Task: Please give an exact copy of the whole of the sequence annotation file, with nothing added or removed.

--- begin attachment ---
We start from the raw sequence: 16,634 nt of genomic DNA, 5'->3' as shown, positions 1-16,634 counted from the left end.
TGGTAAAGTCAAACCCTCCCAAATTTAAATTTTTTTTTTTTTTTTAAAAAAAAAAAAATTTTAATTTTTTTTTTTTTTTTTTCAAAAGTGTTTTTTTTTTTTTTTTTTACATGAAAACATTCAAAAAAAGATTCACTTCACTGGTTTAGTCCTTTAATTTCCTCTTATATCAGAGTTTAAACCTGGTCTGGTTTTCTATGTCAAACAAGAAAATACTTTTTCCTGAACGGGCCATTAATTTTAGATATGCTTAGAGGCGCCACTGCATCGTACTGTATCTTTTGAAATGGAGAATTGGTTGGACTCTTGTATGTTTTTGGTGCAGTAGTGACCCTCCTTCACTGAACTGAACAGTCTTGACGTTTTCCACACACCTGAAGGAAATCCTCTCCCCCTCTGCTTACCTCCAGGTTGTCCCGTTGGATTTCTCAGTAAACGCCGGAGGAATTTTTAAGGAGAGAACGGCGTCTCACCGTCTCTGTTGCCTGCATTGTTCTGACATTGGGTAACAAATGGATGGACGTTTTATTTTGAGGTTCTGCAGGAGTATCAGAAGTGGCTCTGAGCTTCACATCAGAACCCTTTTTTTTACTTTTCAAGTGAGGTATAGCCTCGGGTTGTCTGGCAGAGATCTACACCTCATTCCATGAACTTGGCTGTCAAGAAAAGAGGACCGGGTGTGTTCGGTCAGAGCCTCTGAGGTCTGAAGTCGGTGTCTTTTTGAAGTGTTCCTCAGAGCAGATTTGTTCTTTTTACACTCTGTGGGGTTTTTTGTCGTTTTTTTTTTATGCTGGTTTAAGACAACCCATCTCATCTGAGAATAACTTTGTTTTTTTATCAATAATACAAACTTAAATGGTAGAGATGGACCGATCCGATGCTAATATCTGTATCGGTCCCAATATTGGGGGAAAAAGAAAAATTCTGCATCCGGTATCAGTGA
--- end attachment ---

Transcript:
We start from the raw sequence: 16,634 nt of genomic DNA, 5'->3' as shown, positions 1-16,634 counted from the left end.
TGGTAAAGTCAAACCCTCCCAAATTTAAATTTTTTTTTTTTTTTTAAAAAAAAAAAAATTTTAATTTTTTTTTTTTTTTTTTCAAAAGTGTTTTTTTTTTTTTTTTTTACATGAAAACATTCAAAAAAAGATTCACTTCACTGGTTTAGTCCTTTAATTTCCTCTTATATCAGAGTTTAAACCTGGTCTGGTTTTCTATGTCAAACAAGAAAATACTTTTTCCTGAACGGGCCATTAATTTTAGATATGCTTAGAGGCGCCACTGCATCGTACTGTATCTTTTGAAATGGAGAATTGGTTGGACTCTTGTATGTTTTTGGTGCAGTAGTGACCCTCCTTCACTGAACTGAACAGTCTTGACGTTTTCCACACACCTGAAGGAAATCCTCTCCCCCTCTGCTTACCTCCAGGTTGTCCCGTTGGATTTCTCAGTAAACGCCGGAGGAATTTTTAAGGAGAGAACGGCGTCTCACCGTCTCTGTTGCCTGCATTGTTCTGACATTGGGTAACAAATGGATGGACGTTTTATTTTGAGGTTCTGCAGGAGTATCAGAAGTGGCTCTGAGCTTCACATCAGAACCCTTTTTTTTACTTTTCAAGTGAGGTATAGCCTCGGGTTGTCTGGCAGAGATCTACACCTCATTCCATGAACTTGGCTGTCAAGAAAAGAGGACCGGGTGTGTTCGGTCAGAGCCTCTGAGGTCTGAAGTCGGTGTCTTTTTGAAGTGTTCCTCAGAGCAGATTTGTTCTTTTTACACTCTGTGGGGTTTTTTGTCGTTTTTTTTTTATGCTGGTTTAAGACAACCCATCTCATCTGAGAATAACTTTGTTTTTTTATCAATAATACAAACTTAAATGGTAGAGATGGACCGATCCGATGCTAATATCTGTATCGGTCCCAATATTGGGGGAAAAAGAAAAATTCTGCATCCGGTATCAGTGA